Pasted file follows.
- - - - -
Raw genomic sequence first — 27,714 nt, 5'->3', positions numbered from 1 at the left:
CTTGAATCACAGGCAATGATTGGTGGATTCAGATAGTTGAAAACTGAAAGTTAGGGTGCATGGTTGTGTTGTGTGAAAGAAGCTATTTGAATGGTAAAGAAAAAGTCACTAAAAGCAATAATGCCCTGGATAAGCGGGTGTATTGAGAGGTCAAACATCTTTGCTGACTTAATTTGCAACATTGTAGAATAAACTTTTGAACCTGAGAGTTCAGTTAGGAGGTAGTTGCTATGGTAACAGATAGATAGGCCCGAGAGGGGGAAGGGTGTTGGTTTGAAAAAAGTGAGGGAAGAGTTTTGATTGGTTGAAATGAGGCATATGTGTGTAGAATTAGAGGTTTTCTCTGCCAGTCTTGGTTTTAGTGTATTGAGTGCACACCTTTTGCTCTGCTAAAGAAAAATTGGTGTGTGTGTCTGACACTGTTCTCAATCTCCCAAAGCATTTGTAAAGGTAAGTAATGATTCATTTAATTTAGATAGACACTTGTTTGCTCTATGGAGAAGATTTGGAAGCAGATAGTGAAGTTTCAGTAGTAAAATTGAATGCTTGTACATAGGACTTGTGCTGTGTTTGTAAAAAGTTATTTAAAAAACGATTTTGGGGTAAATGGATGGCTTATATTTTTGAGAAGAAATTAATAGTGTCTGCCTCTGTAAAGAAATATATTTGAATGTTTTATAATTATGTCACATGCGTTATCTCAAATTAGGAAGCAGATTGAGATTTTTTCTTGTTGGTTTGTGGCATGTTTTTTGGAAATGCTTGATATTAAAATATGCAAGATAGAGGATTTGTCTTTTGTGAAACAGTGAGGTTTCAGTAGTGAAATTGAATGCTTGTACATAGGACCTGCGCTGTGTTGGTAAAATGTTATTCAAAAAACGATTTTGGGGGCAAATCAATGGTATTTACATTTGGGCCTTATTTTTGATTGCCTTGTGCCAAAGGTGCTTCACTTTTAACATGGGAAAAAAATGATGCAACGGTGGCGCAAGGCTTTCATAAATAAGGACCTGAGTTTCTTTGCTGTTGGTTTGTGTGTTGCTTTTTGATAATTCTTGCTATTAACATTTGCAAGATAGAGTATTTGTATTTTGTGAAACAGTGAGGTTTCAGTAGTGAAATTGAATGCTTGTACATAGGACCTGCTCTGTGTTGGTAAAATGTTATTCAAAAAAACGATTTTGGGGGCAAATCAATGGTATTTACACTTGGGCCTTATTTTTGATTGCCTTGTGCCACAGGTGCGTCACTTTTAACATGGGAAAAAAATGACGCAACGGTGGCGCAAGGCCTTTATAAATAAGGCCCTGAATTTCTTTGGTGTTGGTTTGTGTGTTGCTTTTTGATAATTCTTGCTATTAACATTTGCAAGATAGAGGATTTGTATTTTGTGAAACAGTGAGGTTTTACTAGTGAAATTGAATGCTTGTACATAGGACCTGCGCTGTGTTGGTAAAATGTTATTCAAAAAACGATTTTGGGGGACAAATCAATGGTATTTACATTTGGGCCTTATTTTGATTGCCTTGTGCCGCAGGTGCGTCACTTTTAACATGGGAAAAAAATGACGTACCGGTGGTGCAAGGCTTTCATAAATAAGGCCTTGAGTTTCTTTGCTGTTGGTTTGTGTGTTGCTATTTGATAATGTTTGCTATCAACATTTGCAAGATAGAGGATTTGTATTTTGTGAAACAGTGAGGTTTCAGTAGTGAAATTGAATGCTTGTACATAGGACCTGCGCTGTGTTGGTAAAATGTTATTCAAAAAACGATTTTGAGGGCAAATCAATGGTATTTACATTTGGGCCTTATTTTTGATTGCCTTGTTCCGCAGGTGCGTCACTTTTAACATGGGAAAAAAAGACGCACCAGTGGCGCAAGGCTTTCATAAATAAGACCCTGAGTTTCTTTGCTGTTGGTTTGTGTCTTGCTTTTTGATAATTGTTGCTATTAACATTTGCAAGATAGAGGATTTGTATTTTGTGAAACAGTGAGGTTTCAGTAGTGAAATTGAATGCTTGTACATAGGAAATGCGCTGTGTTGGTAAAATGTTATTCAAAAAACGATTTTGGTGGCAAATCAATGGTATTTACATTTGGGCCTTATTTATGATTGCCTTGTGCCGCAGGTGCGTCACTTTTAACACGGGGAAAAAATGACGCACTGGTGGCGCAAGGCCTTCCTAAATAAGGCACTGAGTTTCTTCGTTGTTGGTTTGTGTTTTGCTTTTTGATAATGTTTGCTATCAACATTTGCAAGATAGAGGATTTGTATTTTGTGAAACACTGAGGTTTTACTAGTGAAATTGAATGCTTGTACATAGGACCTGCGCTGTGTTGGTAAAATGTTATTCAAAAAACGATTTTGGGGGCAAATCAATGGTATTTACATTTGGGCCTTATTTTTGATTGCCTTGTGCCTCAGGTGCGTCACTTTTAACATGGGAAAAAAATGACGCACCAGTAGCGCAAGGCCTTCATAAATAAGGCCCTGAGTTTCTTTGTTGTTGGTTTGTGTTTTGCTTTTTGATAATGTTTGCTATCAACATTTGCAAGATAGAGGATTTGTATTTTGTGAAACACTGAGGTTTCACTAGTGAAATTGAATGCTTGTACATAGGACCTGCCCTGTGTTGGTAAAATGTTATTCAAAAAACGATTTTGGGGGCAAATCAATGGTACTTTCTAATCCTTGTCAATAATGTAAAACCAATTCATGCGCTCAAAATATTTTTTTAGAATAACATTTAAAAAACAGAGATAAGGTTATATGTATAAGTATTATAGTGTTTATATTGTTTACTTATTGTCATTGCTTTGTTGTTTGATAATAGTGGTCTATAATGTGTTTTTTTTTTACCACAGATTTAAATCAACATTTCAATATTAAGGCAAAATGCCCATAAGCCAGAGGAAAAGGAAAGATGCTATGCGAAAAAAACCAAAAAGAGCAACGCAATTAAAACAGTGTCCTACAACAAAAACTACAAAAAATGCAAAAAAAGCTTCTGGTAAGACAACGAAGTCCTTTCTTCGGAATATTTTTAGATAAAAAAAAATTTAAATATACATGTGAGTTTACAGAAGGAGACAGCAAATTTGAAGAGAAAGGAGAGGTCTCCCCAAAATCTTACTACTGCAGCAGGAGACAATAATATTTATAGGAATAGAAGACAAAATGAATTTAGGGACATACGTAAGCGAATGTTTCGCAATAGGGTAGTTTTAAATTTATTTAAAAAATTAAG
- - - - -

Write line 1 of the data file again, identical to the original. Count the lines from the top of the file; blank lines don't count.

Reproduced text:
Raw genomic sequence first — 27,714 nt, 5'->3', positions numbered from 1 at the left: